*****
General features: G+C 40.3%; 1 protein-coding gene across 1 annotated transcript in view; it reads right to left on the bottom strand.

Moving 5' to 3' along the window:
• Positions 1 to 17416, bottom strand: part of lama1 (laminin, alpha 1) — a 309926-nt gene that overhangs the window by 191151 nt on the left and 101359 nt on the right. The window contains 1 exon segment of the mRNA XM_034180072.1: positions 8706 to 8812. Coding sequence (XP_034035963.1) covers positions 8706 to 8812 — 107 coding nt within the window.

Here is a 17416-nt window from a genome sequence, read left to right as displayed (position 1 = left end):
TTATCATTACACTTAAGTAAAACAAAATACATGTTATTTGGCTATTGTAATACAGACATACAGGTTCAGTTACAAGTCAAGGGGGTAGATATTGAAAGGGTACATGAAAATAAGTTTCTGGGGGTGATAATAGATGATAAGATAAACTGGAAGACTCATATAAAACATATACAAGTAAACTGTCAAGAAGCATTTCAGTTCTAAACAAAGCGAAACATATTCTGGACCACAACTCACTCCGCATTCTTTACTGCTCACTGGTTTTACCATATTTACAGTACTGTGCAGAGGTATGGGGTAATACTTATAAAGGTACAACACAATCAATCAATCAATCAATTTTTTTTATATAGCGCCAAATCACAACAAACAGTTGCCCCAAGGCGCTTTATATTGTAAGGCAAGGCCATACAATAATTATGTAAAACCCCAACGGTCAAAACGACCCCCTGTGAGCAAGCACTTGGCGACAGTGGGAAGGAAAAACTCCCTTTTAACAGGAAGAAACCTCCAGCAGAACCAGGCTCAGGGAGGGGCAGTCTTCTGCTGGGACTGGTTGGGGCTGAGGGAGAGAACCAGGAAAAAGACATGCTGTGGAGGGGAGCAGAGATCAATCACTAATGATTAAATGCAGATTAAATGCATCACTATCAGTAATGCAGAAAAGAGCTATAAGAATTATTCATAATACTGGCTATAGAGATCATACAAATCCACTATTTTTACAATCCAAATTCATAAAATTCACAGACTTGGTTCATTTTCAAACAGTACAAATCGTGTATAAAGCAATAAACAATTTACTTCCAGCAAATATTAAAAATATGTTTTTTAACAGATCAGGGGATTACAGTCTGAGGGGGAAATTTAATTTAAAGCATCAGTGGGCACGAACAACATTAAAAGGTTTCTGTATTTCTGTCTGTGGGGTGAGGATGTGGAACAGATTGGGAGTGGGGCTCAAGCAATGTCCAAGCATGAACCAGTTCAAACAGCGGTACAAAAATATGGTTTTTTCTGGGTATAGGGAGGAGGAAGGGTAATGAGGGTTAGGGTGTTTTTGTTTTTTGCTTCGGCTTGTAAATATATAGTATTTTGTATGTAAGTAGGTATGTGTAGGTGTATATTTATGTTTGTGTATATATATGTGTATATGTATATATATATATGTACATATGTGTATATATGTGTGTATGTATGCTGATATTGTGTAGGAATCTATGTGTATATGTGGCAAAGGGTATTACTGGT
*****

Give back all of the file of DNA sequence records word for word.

General features: G+C 40.3%; 1 protein-coding gene across 1 annotated transcript in view; it reads right to left on the bottom strand.

Moving 5' to 3' along the window:
• Positions 1 to 17416, bottom strand: part of lama1 (laminin, alpha 1) — a 309926-nt gene that overhangs the window by 191151 nt on the left and 101359 nt on the right. The window contains 1 exon segment of the mRNA XM_034180072.1: positions 8706 to 8812. Coding sequence (XP_034035963.1) covers positions 8706 to 8812 — 107 coding nt within the window.

Here is a 17416-nt window from a genome sequence, read left to right as displayed (position 1 = left end):
TTATCATTACACTTAAGTAAAACAAAATACATGTTATTTGGCTATTGTAATACAGACATACAGGTTCAGTTACAAGTCAAGGGGGTAGATATTGAAAGGGTACATGAAAATAAGTTTCTGGGGGTGATAATAGATGATAAGATAAACTGGAAGACTCATATAAAACATATACAAGTAAACTGTCAAGAAGCATTTCAGTTCTAAACAAAGCGAAACATATTCTGGACCACAACTCACTCCGCATTCTTTACTGCTCACTGGTTTTACCATATTTACAGTACTGTGCAGAGGTATGGGGTAATACTTATAAAGGTACAACACAATCAATCAATCAATCAATTTTTTTTATATAGCGCCAAATCACAACAAACAGTTGCCCCAAGGCGCTTTATATTGTAAGGCAAGGCCATACAATAATTATGTAAAACCCCAACGGTCAAAACGACCCCCTGTGAGCAAGCACTTGGCGACAGTGGGAAGGAAAAACTCCCTTTTAACAGGAAGAAACCTCCAGCAGAACCAGGCTCAGGGAGGGGCAGTCTTCTGCTGGGACTGGTTGGGGCTGAGGGAGAGAACCAGGAAAAAGACATGCTGTGGAGGGGAGCAGAGATCAATCACTAATGATTAAATGCAGATTAAATGCATCACTATCAGTAATGCAGAAAAGAGCTATAAGAATTATTCATAATACTGGCTATAGAGATCATACAAATCCACTATTTTTACAATCCAAATTCATAAAATTCACAGACTTGGTTCATTTTCAAACAGTACAAATCGTGTATAAAGCAATAAACAATTTACTTCCAGCAAATATTAAAAATATGTTTTTTAACAGATCAGGGGATTACAGTCTGAGGGGGAAATTTAATTTAAAGCATCAGTGGGCACGAACAACATTAAAAGGTTTCTGTATTTCTGTCTGTGGGGTGAGGATGTGGAACAGATTGGGAGTGGGGCTCAAGCAATGTCCAAGCATGAACCAGTTCAAACAGCGGTACAAAAATATGGTTTTTTCTGGGTATAGGGAGGAGGAAGGGTAATGAGGGTTAGGGTGTTTTTGTTTTTTGCTTCGGCTTGTAAATATATAGTATTTTGTATGTAAGTAGGTATGTGTAGGTGTATATTTATGTTTGTGTATATATATGTGTATATGTATATATATATATGTACATATGTGTATATATGTGTGTATGTATGCTGATATTGTGTAGGAATCTATGTGTATATGTGGCAAAGGGTATTACTGGT